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Foods High in Vitamin C: Why It Matters for Your Vision Health

Vitamin C, also known as ascorbic acid, was the first vitamin to be chemically produced. It is also a vitamin that can help with one’s vision by promoting healthy blood vessels and by helping with collagen production. Consuming an overabundance of vitamin C won’t help because the body flushes excess amounts of it.

foods high in vitamin c

What Foods Are Rich in Vitamin C?

Vitamin C is a nutrient needed by your body for the development of muscle, cartilage, collagen and blood vessels, including capillaries that run throughout the inside of the eye. The recommended amount of vitamin C for adults is 90 mg a day for men, 75 mg for women and 120 mg a daily for women who are breastfeeding. Women who are pregnant should take 85 mg a day.

The following are the foods rich in Vitamin C that you should incorporate into your diet.

Acerola Cherries

Acerola cherries have vitamin C deposits 50 times higher than oranges — about 1,000 to 4,500 milligrams per kilogram. Eating three acerola fruits will provide the recommended dietary allowance (RDA) of ascorbic acid (75 mg/grams).

Chili Peppers

Despite their reputation, chili peppers are powerful antioxidants containing about 143 mg of vitamin C for every 100 grams of chili peppers.

Kiwi 

Kiwi fruit has medicinal benefits and vast amounts of vitamin C — 92.7 to 104.5 mg per 100 grams of flesh.

Citrus Fruits

Citrus fruits include lemons, limes, oranges and grapefruits. They grow practically anywhere and are rich in vitamin C content. For example: 

  • Orange fruit has 12.78 mg /100g of vitamin C
  • Grapefruit has 10.9mg/100g 
  • Lemon has 12.69 mg/100g 

Citrus’s antioxidant properties have also proven to be useful in food preservation.

Papaya 

The tropical climate fruit, also known as pawpaw, has various nutritional benefits. The vitamin C content in papaya is approximately 60.5 mg/100 grams of edible flesh.

Kales

Kales are among the few vegetables that contain vitamin C. In this case, kale’s vitamin C content is incredibly high, going up to 122.1 mg/100 gm if you consume it raw. The vitamin value drops if you overcook it.

Broccoli

Broccoli falls under the same family as kale. They are nutritious and contain multiple nutrients and vitamins essential for various organ functions. Broccoli usually has a vitamin c content of about 77.3 to 93 mg per 100 gm when fresh.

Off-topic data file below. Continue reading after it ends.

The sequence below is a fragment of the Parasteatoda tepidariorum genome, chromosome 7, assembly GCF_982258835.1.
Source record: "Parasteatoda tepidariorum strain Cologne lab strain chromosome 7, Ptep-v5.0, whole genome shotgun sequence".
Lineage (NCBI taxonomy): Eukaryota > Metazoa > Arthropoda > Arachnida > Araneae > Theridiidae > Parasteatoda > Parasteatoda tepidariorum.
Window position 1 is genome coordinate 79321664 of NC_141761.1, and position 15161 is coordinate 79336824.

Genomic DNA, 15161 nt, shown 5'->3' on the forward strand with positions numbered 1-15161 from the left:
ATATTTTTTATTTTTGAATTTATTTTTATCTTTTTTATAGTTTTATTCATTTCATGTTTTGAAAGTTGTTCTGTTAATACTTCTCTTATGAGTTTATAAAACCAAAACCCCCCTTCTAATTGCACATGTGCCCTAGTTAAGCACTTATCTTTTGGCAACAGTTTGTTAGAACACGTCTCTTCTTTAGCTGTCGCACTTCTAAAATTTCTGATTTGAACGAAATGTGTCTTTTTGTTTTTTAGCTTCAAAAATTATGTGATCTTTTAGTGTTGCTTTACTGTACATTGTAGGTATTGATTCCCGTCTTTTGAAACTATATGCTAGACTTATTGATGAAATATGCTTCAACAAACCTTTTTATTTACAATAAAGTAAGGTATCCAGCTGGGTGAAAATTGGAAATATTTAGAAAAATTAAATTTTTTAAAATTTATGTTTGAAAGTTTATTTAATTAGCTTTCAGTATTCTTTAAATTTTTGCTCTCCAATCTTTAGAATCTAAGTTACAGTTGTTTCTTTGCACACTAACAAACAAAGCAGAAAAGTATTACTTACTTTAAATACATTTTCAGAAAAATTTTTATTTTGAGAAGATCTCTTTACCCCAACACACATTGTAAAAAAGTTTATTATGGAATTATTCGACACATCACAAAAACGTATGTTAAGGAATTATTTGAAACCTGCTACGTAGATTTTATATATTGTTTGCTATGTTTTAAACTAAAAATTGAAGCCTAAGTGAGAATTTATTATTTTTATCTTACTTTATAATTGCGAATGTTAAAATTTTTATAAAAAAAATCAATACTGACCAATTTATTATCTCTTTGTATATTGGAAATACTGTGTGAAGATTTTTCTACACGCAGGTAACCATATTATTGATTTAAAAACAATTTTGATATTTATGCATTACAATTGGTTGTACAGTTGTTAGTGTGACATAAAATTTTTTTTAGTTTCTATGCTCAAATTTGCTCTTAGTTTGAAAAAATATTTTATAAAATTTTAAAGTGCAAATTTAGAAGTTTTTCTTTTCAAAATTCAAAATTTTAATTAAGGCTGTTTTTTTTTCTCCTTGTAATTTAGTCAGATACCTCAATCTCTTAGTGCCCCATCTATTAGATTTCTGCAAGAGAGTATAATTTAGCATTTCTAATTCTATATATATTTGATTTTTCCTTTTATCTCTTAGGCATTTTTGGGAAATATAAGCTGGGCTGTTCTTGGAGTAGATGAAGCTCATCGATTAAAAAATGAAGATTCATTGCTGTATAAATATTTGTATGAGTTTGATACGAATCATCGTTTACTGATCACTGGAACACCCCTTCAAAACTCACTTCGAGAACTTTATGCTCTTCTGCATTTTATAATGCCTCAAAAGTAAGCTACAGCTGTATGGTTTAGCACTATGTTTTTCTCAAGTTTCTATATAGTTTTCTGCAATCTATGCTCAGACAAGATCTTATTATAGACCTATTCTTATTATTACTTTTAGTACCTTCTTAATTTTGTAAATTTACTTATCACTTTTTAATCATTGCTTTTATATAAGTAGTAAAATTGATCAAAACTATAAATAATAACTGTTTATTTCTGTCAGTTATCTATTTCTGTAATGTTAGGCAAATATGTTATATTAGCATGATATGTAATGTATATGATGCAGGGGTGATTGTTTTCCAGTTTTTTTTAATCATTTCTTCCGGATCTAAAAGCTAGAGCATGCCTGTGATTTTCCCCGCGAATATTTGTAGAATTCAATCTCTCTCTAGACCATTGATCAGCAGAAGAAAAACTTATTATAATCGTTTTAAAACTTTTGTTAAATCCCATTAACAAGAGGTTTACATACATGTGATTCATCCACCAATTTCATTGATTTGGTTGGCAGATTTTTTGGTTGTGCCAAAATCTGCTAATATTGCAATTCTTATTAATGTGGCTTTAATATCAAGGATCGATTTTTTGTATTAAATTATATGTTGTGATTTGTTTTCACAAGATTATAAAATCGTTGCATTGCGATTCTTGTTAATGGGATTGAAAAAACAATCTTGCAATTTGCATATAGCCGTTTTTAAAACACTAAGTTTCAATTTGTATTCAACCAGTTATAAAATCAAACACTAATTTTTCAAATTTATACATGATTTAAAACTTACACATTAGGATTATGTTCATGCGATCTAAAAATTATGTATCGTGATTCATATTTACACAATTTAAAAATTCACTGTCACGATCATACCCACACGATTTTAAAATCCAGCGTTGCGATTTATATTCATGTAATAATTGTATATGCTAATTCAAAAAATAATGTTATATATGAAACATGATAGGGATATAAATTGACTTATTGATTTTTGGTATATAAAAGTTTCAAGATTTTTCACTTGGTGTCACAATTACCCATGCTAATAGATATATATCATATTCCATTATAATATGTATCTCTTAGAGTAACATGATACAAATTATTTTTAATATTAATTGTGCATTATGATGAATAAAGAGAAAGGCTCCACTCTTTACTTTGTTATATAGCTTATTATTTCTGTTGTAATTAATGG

Black Currants

These edible berries, also known as the forbidden fruit, are a nutritional powerhouse, boasting 181 mg of vitamin C content.

Cantaloupe

The rockmelon/sweet melon/spanspek is a small-sized melon belonging to the muskmelon species. Besides reasonable vitamin C content levels, it has antioxidants and minerals.

Sweet Yellow Peppers

Unlike other peppers, sweet yellow pepper is not hot or spicy, but it does have a high vitamin C content. Each yellow pepper contains about 341 milligrams of vitamin C, more than the recommended daily intake of 75-90 mg for adults.

Guavas

Guavas are fruits from a small tree in the myrtle family, which are common in the tropics. The juicy fruits have low calories, plenty of fiber, and about 228 mg of vitamin C for 100 grams of fruit.

Rose Hips

You will find rose hip fruit below the petals of the rose plant, and it contains seeds. It has one of the highest concentrations of vitamin C of any fruit, at 462 mg/100 g. 

Strawberries

Delicious strawberries come jam-packed with fiber and antioxidants, which means it is a low-calorie and cholesterol-free food. It has low levels of vitamin C.

Parsley

Mostly used as a decoration for main dishes and side dishes, parsley is nutritious on its own. A parsley salad favorite, is a healthy choice of herb for it contains several nutrients such as vitamin A and K. it also has a reasonable concentration of vitamin C (133 mg/100gm).